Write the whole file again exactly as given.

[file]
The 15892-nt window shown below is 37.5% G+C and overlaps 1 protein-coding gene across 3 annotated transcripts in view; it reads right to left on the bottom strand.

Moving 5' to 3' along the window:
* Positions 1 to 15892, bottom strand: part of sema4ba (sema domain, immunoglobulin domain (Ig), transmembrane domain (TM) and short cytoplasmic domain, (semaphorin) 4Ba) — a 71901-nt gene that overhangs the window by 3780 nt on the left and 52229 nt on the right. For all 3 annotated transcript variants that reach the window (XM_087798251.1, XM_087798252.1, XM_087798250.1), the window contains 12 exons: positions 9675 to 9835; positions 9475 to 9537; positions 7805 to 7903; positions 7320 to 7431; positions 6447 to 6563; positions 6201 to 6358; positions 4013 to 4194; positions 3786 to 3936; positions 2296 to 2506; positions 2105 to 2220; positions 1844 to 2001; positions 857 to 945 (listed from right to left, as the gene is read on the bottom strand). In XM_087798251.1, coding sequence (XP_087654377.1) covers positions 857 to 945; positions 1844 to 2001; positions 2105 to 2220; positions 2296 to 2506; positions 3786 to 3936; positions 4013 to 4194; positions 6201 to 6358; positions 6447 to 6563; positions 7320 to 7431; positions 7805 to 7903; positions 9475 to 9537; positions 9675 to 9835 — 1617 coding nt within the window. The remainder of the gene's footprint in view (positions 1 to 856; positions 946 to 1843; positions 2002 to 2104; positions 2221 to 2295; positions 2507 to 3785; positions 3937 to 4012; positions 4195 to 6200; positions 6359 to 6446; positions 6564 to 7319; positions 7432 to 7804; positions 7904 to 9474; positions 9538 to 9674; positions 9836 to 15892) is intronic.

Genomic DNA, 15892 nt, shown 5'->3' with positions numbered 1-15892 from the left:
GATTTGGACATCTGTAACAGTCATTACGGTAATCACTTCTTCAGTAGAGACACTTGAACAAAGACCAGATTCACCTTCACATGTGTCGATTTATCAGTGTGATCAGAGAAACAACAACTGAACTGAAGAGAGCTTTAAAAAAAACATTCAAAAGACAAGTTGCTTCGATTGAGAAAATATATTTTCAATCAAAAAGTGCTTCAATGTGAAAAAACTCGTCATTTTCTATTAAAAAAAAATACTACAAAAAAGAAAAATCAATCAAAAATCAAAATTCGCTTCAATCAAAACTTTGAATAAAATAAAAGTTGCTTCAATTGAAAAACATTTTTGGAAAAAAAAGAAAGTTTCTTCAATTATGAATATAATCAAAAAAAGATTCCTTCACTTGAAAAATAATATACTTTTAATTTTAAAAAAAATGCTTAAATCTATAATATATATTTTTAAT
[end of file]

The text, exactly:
The 15892-nt window shown below is 37.5% G+C and overlaps 1 protein-coding gene across 3 annotated transcripts in view; it reads right to left on the bottom strand.

Moving 5' to 3' along the window:
* Positions 1 to 15892, bottom strand: part of sema4ba (sema domain, immunoglobulin domain (Ig), transmembrane domain (TM) and short cytoplasmic domain, (semaphorin) 4Ba) — a 71901-nt gene that overhangs the window by 3780 nt on the left and 52229 nt on the right. For all 3 annotated transcript variants that reach the window (XM_087798251.1, XM_087798252.1, XM_087798250.1), the window contains 12 exons: positions 9675 to 9835; positions 9475 to 9537; positions 7805 to 7903; positions 7320 to 7431; positions 6447 to 6563; positions 6201 to 6358; positions 4013 to 4194; positions 3786 to 3936; positions 2296 to 2506; positions 2105 to 2220; positions 1844 to 2001; positions 857 to 945 (listed from right to left, as the gene is read on the bottom strand). In XM_087798251.1, coding sequence (XP_087654377.1) covers positions 857 to 945; positions 1844 to 2001; positions 2105 to 2220; positions 2296 to 2506; positions 3786 to 3936; positions 4013 to 4194; positions 6201 to 6358; positions 6447 to 6563; positions 7320 to 7431; positions 7805 to 7903; positions 9475 to 9537; positions 9675 to 9835 — 1617 coding nt within the window. The remainder of the gene's footprint in view (positions 1 to 856; positions 946 to 1843; positions 2002 to 2104; positions 2221 to 2295; positions 2507 to 3785; positions 3937 to 4012; positions 4195 to 6200; positions 6359 to 6446; positions 6564 to 7319; positions 7432 to 7804; positions 7904 to 9474; positions 9538 to 9674; positions 9836 to 15892) is intronic.

Genomic DNA, 15892 nt, shown 5'->3' with positions numbered 1-15892 from the left:
GATTTGGACATCTGTAACAGTCATTACGGTAATCACTTCTTCAGTAGAGACACTTGAACAAAGACCAGATTCACCTTCACATGTGTCGATTTATCAGTGTGATCAGAGAAACAACAACTGAACTGAAGAGAGCTTTAAAAAAAACATTCAAAAGACAAGTTGCTTCGATTGAGAAAATATATTTTCAATCAAAAAGTGCTTCAATGTGAAAAAACTCGTCATTTTCTATTAAAAAAAAATACTACAAAAAAGAAAAATCAATCAAAAATCAAAATTCGCTTCAATCAAAACTTTGAATAAAATAAAAGTTGCTTCAATTGAAAAACATTTTTGGAAAAAAAAGAAAGTTTCTTCAATTATGAATATAATCAAAAAAAGATTCCTTCACTTGAAAAATAATATACTTTTAATTTTAAAAAAAATGCTTAAATCTATAATATATATTTTTAAT